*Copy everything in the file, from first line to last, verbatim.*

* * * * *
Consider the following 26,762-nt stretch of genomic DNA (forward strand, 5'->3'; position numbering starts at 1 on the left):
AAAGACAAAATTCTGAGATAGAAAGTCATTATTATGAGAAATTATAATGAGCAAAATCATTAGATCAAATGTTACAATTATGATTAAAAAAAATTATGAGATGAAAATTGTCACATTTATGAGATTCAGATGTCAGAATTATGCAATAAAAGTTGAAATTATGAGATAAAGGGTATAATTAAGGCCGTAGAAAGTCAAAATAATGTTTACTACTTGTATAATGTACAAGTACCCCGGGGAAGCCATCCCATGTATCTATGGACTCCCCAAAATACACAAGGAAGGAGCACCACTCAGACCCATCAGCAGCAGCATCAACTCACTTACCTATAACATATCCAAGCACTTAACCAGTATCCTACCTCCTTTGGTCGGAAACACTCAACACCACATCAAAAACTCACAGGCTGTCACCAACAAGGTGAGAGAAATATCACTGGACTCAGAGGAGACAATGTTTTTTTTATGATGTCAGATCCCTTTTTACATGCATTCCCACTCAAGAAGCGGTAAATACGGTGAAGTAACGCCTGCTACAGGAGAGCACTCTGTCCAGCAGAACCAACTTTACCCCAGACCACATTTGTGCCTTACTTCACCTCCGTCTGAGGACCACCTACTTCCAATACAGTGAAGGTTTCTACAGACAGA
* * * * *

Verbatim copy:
Consider the following 26,762-nt stretch of genomic DNA (forward strand, 5'->3'; position numbering starts at 1 on the left):
AAAGACAAAATTCTGAGATAGAAAGTCATTATTATGAGAAATTATAATGAGCAAAATCATTAGATCAAATGTTACAATTATGATTAAAAAAAATTATGAGATGAAAATTGTCACATTTATGAGATTCAGATGTCAGAATTATGCAATAAAAGTTGAAATTATGAGATAAAGGGTATAATTAAGGCCGTAGAAAGTCAAAATAATGTTTACTACTTGTATAATGTACAAGTACCCCGGGGAAGCCATCCCATGTATCTATGGACTCCCCAAAATACACAAGGAAGGAGCACCACTCAGACCCATCAGCAGCAGCATCAACTCACTTACCTATAACATATCCAAGCACTTAACCAGTATCCTACCTCCTTTGGTCGGAAACACTCAACACCACATCAAAAACTCACAGGCTGTCACCAACAAGGTGAGAGAAATATCACTGGACTCAGAGGAGACAATGTTTTTTTTATGATGTCAGATCCCTTTTTACATGCATTCCCACTCAAGAAGCGGTAAATACGGTGAAGTAACGCCTGCTACAGGAGAGCACTCTGTCCAGCAGAACCAACTTTACCCCAGACCACATTTGTGCCTTACTTCACCTCCGTCTGAGGACCACCTACTTCCAATACAGTGAAGGTTTCTACAGACAGA